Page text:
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brings a different flavor each time. We recently changed the format because when we first did it we had the guest chef’s dish and a dish from Manzo’s menu, but as we continued through the series in the next round – we changed it to be a 4 course menu. So it was a dish of ours, either on the menu or off, a dish from the guest chef, the main course was a collaboration between the 2 chefs and then having the dessert course. This way was much better for the series to run for example at the dinner you attended, Chef Kreuther and I had a great overlap as he is from Alsace and there is some overlap with Alsace cooking and Italian cooking. One of my favorite things on the menu is Testa (it translates to Head Cheese in English, but it’s Pig Head) and I wanted to showcase this as it’s about responsible sourcing and eating sustainably and sometimes using just the pork chop or just the pork tenderloin – everytime an animal dies – the whole animal should be used. To utilize pigs head, it goes along with that ethos. If an animal is going to lose its life, no part of the animal should go to waste. That’s a big part of Alsatian cooking and Italian cooking. For the first course, I wanted to do a mix of Alsatian style and Italian style so the Testa was already Italian and Italian cooking uses a lot of sweet and sour components, which is also true for Alsatian cooking with the German influence. So I wanted to do the sweet and sour cherries and then for the main course, it was a similar idea. We wanted to a trio of pork – the braised pork is kind of Alsatian by braising it in beer which is also common in Northern Italian cooking. The polenta and green tomato sauce was a little sweet and a little sour. When you ate it, it didn’t feel forced there was enough of an overlap between the Alsatian and Italian cooking that it comes together naturally. That’s what those dishes should feel like and if you do a little digging into it – it makes sense historically and the customer finds it enjoyable, accurate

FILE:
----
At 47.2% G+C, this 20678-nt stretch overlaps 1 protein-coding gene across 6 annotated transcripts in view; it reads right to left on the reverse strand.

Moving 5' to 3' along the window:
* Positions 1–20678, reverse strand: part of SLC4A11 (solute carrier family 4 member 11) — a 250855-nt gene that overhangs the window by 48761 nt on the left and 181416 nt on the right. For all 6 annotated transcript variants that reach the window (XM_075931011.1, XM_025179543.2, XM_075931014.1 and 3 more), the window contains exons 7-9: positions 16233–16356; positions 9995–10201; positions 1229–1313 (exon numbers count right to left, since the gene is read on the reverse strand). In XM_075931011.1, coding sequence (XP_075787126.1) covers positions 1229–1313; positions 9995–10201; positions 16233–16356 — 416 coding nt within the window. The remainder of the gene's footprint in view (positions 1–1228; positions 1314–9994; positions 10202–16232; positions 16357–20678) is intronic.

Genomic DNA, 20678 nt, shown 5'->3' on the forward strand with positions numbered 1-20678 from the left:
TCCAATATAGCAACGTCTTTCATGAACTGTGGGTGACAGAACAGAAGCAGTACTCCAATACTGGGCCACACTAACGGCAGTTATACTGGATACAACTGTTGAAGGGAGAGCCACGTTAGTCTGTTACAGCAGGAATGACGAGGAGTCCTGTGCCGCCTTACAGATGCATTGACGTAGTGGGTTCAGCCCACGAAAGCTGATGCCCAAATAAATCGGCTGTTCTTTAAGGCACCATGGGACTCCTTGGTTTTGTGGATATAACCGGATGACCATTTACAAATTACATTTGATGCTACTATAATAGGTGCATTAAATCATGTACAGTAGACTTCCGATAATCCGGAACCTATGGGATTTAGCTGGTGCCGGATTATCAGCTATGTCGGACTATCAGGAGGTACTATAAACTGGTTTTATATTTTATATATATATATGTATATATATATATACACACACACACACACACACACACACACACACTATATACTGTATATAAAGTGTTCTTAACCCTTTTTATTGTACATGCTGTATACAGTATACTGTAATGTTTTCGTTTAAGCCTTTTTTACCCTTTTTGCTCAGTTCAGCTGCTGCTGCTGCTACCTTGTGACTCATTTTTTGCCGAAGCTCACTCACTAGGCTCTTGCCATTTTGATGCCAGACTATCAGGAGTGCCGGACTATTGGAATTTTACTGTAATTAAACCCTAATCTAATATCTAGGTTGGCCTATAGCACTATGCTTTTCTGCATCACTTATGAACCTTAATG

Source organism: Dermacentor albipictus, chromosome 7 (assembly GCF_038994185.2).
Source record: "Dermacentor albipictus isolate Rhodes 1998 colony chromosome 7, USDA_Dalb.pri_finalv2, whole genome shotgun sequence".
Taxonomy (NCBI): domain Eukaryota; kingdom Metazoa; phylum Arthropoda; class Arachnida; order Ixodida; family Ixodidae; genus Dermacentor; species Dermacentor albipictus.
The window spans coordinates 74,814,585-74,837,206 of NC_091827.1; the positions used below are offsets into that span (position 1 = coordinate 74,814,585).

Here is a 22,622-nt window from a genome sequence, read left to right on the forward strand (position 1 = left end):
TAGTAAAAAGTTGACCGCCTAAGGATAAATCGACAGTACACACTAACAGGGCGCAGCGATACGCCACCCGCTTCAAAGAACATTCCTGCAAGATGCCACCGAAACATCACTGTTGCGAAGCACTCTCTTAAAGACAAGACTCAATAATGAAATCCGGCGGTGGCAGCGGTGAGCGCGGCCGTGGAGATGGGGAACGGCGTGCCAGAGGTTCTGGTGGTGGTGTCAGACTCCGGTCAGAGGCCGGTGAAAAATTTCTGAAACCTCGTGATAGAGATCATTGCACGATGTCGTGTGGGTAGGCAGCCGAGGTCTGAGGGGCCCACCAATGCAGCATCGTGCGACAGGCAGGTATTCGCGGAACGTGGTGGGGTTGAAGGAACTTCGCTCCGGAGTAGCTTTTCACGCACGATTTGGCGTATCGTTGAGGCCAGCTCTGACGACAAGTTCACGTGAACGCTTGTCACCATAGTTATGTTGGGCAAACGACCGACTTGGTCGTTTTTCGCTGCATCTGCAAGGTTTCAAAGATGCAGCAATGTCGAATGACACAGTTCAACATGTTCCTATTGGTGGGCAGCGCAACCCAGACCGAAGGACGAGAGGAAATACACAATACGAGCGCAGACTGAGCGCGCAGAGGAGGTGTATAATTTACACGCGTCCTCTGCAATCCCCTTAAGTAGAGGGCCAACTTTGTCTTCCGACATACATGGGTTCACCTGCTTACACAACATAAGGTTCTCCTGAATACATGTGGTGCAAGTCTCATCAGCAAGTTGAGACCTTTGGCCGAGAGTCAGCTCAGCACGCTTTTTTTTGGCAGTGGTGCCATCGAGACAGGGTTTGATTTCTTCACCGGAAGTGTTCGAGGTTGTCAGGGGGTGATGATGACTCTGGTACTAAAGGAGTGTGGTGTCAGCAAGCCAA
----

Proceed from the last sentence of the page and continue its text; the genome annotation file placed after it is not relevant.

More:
and traditional. AM: What was it like for you to create and work with these chefs throughout this series? CHEF AH: There have been different challenges. It’s interesting to see the chef’s different styles and influences. Like, Chef Marc Forgione’s influence was a late night French Dip, but deconstructed so there was a carpaccio of dry aged rib eye and there was an au jus component – there was a horseradish sour cream component to it and it still felt natural together. But when you heard the story behind it, it was like cool that makes sense. Culinary-wise there is always a different technique, so there was a dish with Chef Daniel Boulud that was made with clams and andoulie which was very popular. We did a pork belly with kimchi that was

Profile for Athleisure Mag

Athleisure Mag Sep 2018